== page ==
Although it is one of the most significant stories of the truce, there is no hard evidence to suggest the football match between battlefield enemies went ahead as reported as there is no official account that mentions it. Research suggests the British played football amongst themselves as the Germans watched on. This letter, sent by Mr J. A. Farrell, a Bolton Post Office employee, indicates there was no German involvement in the game. The letter that was sent to the Post Office, published in the Bolton Chronicle 2nd January 1915, reads: ‘…In the afternoon there was a football match played beyond the trenches, right in full view of the enemy’…”
A letter sent home to a father from his son on the Front Line was relayed in the Rugby Advertiser on January 16th 1915 indicating that although there was a hope of such a game, the plans fell through.
“Walter Cooke, son of Mr H Cooke of Church Lawford has written home to thank his friends for the plum pudding and good things they sent him for Christmas. He says: ‘They wanted to play at football but that fell through. They kept their word, and did not fire a shot all Christmas Day and Boxing Day’.”
As the war continued, the truce was never repeated. The following year, the threat of disciplinary action by the officers was enough to stop any further attempts of a cease fire on Christmas Day. However, that year soldiers on the Western Front did not expect to celebrate Christmas on the battlefield, but even a world war could not destroy the Christmas spirit.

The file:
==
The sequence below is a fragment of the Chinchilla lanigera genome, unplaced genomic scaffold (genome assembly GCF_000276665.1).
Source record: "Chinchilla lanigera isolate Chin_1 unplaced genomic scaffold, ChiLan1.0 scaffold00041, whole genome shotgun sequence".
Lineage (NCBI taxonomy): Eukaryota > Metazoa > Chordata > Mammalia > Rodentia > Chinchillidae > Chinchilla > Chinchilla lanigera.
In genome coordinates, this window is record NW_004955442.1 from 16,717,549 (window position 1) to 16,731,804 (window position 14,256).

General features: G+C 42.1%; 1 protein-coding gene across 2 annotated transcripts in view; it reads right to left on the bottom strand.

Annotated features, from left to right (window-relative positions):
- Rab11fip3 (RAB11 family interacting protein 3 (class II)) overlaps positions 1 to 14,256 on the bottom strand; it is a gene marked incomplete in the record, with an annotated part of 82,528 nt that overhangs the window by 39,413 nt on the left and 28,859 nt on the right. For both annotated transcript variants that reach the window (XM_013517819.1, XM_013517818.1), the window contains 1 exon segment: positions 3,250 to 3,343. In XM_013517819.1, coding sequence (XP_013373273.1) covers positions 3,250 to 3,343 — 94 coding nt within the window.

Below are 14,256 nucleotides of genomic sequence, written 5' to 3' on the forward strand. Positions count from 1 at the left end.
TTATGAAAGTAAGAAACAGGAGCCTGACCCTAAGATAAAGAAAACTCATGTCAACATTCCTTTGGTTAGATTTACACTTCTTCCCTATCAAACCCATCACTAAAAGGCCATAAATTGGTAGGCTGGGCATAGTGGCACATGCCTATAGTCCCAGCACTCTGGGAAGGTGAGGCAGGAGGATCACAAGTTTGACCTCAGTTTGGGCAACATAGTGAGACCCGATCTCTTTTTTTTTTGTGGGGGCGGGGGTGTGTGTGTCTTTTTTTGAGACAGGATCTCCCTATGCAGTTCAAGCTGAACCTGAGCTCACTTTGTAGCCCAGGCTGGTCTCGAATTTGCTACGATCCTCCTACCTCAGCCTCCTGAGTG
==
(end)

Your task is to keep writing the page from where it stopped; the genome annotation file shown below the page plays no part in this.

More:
Find out more about WWI with our great choice of Battlefield tours.

Let the Festive Fun begin! – Top picks for a perfect Winter break.

Let The Festive Fun Begin

Autumn is kicking in, the nights are getting longer and there’s a notable chill in the air. There’s one thing that is creeping ever closer, Christmas!

That hectic mad rush to find the last turkey in the supermarket, cooking for a small army then the mountains of washing up.
Whilst some may shudder with the thought of Christmas, here at Leger we couldn’t be more excited. With mulled wine and minced pies just around the corner, we’ve just launched our Festive brochure with a glorious choice of the perfect festive getaways.
From beautiful Bavarian markets to secluded picturesque forests, you really can just get away from it all. With more and more people choosing to spend their yule-tide away from home, the tourism market around the world is now booming with festive delight. With Christmas markets, ice rinks and beautiful scenery, Europe really does have it all. Our tours have taken you to some fabulous destinations and to get you into the spirit, here’s a list of some of our favourite cities to visit this festive season.